JM: First frame, I believe, Theresa, is to make the sharp distinction between participatory democracy and representative democracy. I can state at seventy-one years into my American life that representative democracy seems like a fraud to me, at this point, in my judgment. And it is in participatory democracy that we do begin, at a human scale, [to] approach the problems that face us. And your concept of food sovereignty certainly touches on participatory.

And food again, as Theresa mentioned, is a first place of us focusing on what we can do directly and what is it to be part of a community? What is it to know your farmer? What is it that we come more directly, starting with gardening as the most direct or even having some chickens in the yard, as a wonderful Food Forward program, the “Urban Farming,” also addresses.

When I was in Cuba, it was thrilling. They had just announced in 2007, urban people shall grow half their food. Now in Havana, you see the beginnings of this. They’re not to a place where half of all the food urban people are eating, but they are on the path. That is food sovereignty. That is new ideas. And of course, they’re eating organic, fresh, direct. And this is an example of participatory, because you drive around Havana, the gardens are full of people, as well as botanical wonder. And that has to extend; there must be more local control.

The idea that wisdom resides in Washington, D.C., or Moscow—no. There is not superior wisdom gathered in those places, and certainly not sufficient to control hundreds of millions of people over continental distances. The future, I think, is much more decentralized.


RP: And I’m excited by that idea. My worry is that I think, in part, we don’t know how to do democracy. I mean, the taboo—we were talking about taboos. One of the taboo topics in US dinner conversation is politics. People don’t get into it as much as… I’ve been lucky enough to have dinner in Italy and in India and in places around the world, people talk about politics all the time. And people will have these blazing rows, and then they’ll be fine, because it’s okay to have disagreements and then figure out ways around those disagreements. But if you don’t talk about things, then all of a sudden it just becomes sort of a team sport, where you’re cheering one team or the other but you’re never subject to doubt and humility.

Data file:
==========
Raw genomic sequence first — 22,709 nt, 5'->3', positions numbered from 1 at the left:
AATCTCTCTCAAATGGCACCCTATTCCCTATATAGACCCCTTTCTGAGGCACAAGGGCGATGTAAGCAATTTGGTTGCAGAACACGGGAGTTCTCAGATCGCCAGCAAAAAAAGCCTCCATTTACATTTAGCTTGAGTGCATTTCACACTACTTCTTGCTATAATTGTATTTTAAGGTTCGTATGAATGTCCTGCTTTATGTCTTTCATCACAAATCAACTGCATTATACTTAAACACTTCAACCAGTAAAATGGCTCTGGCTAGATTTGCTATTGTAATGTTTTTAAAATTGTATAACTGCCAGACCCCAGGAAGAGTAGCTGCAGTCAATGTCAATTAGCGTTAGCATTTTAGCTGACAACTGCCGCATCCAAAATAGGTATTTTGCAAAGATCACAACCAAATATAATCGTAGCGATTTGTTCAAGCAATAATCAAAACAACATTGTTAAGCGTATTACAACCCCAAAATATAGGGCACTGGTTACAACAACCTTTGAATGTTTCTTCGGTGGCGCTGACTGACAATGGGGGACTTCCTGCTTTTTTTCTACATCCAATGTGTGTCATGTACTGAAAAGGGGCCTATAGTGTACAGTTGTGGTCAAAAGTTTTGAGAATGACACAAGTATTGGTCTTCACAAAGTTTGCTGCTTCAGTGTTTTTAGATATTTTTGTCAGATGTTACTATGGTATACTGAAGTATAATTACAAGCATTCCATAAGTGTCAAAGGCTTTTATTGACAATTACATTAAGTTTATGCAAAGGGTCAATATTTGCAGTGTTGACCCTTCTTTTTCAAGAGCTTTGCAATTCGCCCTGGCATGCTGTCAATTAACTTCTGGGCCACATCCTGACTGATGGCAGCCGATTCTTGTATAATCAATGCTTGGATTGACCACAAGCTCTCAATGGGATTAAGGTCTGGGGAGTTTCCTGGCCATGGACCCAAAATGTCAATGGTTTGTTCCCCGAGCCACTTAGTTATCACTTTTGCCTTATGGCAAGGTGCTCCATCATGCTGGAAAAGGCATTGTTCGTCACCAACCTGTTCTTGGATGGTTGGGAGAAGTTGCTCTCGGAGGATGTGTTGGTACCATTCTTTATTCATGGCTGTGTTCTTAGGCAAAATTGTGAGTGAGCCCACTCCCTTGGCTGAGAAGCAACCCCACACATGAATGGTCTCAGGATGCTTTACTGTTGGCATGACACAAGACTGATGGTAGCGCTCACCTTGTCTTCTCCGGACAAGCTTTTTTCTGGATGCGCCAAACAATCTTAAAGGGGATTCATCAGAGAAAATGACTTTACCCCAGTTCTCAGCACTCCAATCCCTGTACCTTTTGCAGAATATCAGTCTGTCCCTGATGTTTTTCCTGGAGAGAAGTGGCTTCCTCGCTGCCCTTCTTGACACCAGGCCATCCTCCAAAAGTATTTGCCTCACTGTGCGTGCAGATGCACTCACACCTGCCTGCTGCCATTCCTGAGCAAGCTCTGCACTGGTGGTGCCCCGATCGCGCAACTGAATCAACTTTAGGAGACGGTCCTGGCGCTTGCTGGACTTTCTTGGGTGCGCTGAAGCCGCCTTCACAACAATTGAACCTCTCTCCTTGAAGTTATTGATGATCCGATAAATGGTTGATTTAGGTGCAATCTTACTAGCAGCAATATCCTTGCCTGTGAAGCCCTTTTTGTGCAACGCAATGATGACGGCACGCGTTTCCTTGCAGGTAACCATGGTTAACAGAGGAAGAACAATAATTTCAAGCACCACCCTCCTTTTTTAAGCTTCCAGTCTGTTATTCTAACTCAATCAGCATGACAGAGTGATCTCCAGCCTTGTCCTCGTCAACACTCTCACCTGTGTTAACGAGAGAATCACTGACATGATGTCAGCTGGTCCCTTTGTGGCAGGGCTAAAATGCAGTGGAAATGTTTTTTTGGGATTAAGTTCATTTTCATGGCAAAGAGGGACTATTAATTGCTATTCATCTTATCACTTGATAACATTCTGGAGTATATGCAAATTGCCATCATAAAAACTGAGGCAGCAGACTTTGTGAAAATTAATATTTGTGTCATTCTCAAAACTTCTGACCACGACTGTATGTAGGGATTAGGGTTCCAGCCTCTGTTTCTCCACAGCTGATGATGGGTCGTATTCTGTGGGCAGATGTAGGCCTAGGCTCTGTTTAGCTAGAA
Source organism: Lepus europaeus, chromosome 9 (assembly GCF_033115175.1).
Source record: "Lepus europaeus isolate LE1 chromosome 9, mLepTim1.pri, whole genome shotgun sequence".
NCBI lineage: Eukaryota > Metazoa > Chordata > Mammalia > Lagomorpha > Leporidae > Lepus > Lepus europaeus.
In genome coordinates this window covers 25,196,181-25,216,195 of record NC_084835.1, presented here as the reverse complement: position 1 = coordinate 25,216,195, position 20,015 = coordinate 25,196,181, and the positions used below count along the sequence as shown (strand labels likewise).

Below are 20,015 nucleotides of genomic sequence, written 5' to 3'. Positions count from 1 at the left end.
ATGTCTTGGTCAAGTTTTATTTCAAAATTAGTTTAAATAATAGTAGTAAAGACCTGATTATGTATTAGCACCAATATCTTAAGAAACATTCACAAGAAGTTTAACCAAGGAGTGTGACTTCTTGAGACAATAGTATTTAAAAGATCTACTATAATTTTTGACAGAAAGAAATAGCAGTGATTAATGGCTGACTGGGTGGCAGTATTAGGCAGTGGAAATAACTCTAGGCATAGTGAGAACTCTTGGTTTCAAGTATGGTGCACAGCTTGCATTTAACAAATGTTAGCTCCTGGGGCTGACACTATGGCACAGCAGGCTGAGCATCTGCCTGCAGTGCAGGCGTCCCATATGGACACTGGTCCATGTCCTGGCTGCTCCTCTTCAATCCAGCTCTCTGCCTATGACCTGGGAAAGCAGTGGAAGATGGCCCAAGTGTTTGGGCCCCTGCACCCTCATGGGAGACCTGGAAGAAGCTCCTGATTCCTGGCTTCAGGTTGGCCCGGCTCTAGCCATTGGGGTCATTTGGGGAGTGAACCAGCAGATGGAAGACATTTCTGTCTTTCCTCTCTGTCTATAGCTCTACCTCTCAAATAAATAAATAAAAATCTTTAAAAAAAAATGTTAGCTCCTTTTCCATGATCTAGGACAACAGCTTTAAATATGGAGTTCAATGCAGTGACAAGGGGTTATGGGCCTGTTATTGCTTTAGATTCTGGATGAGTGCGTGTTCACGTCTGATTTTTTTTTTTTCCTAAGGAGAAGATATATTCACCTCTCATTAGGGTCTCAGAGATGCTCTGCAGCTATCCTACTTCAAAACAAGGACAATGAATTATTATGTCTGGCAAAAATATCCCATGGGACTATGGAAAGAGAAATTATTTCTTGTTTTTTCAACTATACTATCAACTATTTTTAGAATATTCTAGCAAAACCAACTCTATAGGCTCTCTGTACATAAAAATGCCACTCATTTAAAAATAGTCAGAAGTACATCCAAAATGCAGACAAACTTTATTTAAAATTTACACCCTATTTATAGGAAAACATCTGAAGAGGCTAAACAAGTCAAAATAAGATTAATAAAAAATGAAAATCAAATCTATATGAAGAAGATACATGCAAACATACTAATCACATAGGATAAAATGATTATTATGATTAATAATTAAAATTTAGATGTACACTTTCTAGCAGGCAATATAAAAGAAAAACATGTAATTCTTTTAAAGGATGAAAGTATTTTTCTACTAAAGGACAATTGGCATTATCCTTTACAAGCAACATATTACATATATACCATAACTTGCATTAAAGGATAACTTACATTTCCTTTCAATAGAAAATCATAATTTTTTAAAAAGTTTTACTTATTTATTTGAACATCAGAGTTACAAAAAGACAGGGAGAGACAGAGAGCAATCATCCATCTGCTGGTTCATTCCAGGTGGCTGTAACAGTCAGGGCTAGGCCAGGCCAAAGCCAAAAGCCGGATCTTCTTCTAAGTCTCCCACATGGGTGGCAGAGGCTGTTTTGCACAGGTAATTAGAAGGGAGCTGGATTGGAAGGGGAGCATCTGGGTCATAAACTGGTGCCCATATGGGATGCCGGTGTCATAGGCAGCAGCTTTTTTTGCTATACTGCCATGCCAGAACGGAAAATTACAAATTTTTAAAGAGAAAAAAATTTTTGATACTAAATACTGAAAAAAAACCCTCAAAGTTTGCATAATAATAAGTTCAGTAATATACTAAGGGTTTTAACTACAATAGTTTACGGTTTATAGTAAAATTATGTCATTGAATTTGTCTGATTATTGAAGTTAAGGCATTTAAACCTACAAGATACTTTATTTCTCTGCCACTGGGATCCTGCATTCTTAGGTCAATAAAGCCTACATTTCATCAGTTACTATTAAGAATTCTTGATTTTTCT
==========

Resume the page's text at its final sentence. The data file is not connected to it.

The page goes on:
And again, getting back to these ideas of, “Could I be wrong? Could the truth lie not between you and me but in some place completely different?” These ideas don’t circulate here so much, and I feel like we’re just sort of taking baby steps back into learning how to disagree collectively and to consense collectively and to figure out how it is that we move forward. And food does offer a kind of playpen in which we can exercise our democratic muscles so that when we get out we can actually take on some bigger things. But actually doing food properly also means taking on some bigger things, if we’re thinking about nutrition education.